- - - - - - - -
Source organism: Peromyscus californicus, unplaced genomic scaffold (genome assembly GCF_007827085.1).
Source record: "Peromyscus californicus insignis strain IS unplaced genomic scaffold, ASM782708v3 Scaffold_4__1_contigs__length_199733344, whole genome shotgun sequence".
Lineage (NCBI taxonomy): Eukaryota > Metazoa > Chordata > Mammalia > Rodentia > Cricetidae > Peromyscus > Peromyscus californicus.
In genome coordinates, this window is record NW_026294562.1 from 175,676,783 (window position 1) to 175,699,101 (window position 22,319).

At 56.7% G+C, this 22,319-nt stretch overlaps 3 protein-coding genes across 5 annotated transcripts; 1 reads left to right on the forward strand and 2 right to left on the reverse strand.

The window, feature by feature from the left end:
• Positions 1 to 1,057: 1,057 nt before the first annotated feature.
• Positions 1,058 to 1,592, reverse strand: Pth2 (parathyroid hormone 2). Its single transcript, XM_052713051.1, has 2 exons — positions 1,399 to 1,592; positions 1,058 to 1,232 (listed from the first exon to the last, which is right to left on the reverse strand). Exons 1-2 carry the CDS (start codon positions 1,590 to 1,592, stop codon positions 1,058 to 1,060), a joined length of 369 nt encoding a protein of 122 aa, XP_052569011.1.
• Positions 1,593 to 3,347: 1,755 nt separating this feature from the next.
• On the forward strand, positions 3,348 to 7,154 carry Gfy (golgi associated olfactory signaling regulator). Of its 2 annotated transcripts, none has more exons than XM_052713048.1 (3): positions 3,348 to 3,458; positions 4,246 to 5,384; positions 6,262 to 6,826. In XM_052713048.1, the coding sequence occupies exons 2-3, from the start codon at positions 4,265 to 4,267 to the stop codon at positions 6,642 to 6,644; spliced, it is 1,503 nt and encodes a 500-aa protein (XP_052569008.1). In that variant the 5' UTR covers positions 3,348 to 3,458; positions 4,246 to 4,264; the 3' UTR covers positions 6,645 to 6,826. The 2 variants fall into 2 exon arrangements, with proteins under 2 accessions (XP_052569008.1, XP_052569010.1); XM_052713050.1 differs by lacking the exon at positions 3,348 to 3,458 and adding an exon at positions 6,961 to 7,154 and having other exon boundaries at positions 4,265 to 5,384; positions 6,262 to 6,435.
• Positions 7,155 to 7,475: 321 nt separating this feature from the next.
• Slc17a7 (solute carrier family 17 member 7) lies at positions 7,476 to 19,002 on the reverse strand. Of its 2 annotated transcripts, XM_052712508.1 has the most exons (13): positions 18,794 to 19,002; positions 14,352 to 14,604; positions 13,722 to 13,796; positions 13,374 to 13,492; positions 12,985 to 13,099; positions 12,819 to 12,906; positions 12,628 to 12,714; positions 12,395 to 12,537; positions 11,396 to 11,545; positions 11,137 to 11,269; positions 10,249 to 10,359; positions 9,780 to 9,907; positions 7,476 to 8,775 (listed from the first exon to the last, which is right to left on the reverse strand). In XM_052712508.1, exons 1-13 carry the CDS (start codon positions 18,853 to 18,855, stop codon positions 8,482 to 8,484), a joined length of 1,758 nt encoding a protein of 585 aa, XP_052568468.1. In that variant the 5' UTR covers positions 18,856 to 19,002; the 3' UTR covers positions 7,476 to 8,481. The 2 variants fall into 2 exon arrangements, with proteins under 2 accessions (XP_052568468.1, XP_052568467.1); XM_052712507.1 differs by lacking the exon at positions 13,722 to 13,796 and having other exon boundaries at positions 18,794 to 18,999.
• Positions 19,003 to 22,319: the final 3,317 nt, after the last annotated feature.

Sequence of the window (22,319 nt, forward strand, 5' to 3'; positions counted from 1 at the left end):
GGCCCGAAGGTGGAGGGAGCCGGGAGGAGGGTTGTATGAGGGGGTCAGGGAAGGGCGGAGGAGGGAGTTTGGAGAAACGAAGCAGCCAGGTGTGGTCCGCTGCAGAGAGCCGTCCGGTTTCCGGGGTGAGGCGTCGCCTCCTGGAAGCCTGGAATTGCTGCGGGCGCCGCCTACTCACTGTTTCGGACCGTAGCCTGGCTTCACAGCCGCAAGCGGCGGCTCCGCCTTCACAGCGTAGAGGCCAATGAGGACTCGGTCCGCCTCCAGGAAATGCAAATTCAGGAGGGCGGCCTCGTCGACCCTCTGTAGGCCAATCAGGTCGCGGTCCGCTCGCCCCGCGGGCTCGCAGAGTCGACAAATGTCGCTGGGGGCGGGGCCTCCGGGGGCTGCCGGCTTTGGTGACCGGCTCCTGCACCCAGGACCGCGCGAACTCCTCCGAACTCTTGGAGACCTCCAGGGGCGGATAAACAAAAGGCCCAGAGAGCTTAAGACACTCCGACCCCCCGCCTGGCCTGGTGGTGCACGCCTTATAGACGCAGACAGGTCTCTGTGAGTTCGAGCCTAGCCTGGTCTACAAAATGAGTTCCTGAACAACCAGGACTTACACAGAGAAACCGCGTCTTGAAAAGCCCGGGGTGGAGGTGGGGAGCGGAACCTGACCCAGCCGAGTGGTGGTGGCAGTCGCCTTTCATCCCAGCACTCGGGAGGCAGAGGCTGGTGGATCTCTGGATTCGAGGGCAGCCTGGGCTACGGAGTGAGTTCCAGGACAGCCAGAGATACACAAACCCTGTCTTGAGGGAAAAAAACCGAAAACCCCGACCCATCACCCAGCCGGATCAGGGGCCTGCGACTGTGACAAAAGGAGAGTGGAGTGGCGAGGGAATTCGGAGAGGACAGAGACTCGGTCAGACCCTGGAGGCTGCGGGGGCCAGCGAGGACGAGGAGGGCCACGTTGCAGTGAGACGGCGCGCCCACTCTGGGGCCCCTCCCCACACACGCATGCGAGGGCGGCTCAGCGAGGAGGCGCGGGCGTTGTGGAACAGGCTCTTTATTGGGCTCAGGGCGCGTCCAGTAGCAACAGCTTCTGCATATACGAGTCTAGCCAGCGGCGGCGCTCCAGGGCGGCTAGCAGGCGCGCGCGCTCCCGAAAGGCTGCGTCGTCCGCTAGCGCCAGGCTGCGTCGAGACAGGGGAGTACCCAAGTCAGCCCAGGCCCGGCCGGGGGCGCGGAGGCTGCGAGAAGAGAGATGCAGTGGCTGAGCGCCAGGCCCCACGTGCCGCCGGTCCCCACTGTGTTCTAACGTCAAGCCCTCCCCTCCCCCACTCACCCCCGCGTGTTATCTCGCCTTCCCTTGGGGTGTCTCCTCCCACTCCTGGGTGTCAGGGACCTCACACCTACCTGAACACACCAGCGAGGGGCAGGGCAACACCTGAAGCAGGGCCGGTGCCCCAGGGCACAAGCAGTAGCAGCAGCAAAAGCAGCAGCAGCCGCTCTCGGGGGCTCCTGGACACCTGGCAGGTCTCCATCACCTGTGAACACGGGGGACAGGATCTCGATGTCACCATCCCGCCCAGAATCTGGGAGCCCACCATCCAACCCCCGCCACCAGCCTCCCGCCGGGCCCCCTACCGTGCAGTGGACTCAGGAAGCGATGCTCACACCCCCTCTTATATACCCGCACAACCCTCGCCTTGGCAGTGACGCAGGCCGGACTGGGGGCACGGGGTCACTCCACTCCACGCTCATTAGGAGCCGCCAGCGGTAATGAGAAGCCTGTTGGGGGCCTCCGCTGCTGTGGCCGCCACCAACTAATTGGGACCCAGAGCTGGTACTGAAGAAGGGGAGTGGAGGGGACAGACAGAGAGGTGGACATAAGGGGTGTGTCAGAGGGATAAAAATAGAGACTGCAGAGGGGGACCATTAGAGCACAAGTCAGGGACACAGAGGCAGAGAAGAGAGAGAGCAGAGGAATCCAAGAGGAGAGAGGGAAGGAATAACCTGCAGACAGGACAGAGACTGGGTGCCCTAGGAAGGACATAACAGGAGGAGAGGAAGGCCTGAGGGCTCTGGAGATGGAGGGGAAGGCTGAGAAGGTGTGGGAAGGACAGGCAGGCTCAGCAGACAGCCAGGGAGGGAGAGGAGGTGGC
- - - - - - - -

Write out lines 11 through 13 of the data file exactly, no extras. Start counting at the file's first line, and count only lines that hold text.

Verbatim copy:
• Positions 7,155 to 7,475: 321 nt separating this feature from the next.
• Slc17a7 (solute carrier family 17 member 7) lies at positions 7,476 to 19,002 on the reverse strand. Of its 2 annotated transcripts, XM_052712508.1 has the most exons (13): positions 18,794 to 19,002; positions 14,352 to 14,604; positions 13,722 to 13,796; positions 13,374 to 13,492; positions 12,985 to 13,099; positions 12,819 to 12,906; positions 12,628 to 12,714; positions 12,395 to 12,537; positions 11,396 to 11,545; positions 11,137 to 11,269; positions 10,249 to 10,359; positions 9,780 to 9,907; positions 7,476 to 8,775 (listed from the first exon to the last, which is right to left on the reverse strand). In XM_052712508.1, exons 1-13 carry the CDS (start codon positions 18,853 to 18,855, stop codon positions 8,482 to 8,484), a joined length of 1,758 nt encoding a protein of 585 aa, XP_052568468.1. In that variant the 5' UTR covers positions 18,856 to 19,002; the 3' UTR covers positions 7,476 to 8,481. The 2 variants fall into 2 exon arrangements, with proteins under 2 accessions (XP_052568468.1, XP_052568467.1); XM_052712507.1 differs by lacking the exon at positions 13,722 to 13,796 and having other exon boundaries at positions 18,794 to 18,999.
• Positions 19,003 to 22,319: the final 3,317 nt, after the last annotated feature.